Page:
5.6 OPERATORS AND STATEMENTS The MPLAB XC8 C Compiler supports all the ANSI operators.
The exact results of some of these are implementation defined. Implementation-defined behavior is fully documented in Appendix D. Implementation-Defined Behavior. The following sections illustrate code operations that are often misunderstood as well as additional operations that the compiler is capable of performing.

5.6.1 Integral Promotion When there is more than one operand to an operator, they typically must be of exactly the same type. The compiler will automatically convert the operands, if necessary, so they do have the same type. The conversion is to a “larger” type so there is no loss of information; however, the change in type can cause different code behavior to what is sometimes expected. These form the standard type conversions. Prior to these type conversions, some operands are unconditionally converted to a larger type, even if both operands to an operator have the same type. This conversion is called integral promotion and is part of Standard C behavior. The compiler performs these integral promotions where required, and there are no options that can control or disable this operation. If you are not aware that the type has changed, the results of some expressions are not what would normally be expected. Integral promotion is the implicit conversion of enumerated types, signed or unsigned varieties of char, short int or bit-field types to either signed int or unsigned int. If the result of the conversion can be represented by an signed int, then that is the destination type, otherwise the conversion is to unsigned int.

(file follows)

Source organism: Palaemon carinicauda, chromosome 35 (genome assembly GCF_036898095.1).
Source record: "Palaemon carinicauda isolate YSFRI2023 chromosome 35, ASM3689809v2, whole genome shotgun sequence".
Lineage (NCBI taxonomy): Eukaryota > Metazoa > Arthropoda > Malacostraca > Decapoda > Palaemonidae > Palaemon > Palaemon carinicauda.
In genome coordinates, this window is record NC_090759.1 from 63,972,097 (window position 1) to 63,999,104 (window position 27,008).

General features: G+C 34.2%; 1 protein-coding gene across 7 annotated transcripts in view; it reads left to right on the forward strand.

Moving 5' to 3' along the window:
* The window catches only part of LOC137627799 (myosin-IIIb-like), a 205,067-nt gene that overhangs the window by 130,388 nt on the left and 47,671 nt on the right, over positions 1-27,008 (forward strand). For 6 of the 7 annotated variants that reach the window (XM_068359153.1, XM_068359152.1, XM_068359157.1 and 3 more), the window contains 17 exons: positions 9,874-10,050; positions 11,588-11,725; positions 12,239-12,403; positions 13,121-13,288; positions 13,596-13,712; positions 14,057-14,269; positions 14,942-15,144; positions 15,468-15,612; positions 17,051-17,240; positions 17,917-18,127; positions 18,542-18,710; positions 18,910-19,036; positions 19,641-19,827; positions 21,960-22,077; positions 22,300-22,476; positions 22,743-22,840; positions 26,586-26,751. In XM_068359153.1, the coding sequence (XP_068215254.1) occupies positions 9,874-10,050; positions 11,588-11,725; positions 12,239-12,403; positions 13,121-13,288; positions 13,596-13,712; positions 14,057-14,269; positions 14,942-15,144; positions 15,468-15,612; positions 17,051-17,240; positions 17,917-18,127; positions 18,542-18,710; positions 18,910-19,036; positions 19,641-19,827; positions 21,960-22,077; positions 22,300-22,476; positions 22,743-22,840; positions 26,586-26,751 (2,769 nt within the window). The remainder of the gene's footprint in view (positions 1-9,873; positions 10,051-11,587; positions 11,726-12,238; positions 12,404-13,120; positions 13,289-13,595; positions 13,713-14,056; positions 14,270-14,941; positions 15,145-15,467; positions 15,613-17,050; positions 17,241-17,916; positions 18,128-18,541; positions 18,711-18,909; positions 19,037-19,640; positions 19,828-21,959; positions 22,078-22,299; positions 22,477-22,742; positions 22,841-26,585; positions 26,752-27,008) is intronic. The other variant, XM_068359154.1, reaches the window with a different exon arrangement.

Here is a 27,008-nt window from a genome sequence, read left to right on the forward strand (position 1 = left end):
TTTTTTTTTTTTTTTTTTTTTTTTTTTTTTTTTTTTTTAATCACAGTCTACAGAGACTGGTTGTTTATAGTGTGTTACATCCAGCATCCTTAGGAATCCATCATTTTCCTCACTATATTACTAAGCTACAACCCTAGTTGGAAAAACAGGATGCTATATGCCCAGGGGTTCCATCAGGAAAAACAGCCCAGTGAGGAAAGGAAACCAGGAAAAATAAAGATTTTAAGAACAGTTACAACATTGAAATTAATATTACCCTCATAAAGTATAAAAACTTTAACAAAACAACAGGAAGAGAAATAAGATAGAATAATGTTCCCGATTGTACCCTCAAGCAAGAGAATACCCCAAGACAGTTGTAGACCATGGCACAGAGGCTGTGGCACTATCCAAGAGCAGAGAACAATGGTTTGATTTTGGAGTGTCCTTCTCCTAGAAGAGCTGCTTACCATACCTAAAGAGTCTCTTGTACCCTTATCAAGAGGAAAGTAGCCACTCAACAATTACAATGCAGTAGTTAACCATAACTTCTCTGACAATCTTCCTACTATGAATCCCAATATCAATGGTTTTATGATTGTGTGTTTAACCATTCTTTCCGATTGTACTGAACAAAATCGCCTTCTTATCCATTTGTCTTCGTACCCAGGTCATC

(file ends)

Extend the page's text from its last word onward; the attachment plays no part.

WBahn

Joined Mar 31, 2012
24,968
That doesn't explain the apparent behavior. It's also not a correct (complete) description.

It says that the compiler will automatically convert the operands so that they have the same type. But not all operators require operands of the same time. The bit-shift operators are a perfect example. The C standard is pretty explicit in that if the type of the output is the same type as the left operand. Regardless of the type of the left operand, the behavior is defined (and the same) for either type of the right operand provided the value is non-negative and no greater than the width of the type of the left operand.

I would say that 5.6.1 above either neglected to address the bit-shift operators, or perhaps it is in a section of the manual that doesn't apply to bit-shift operators.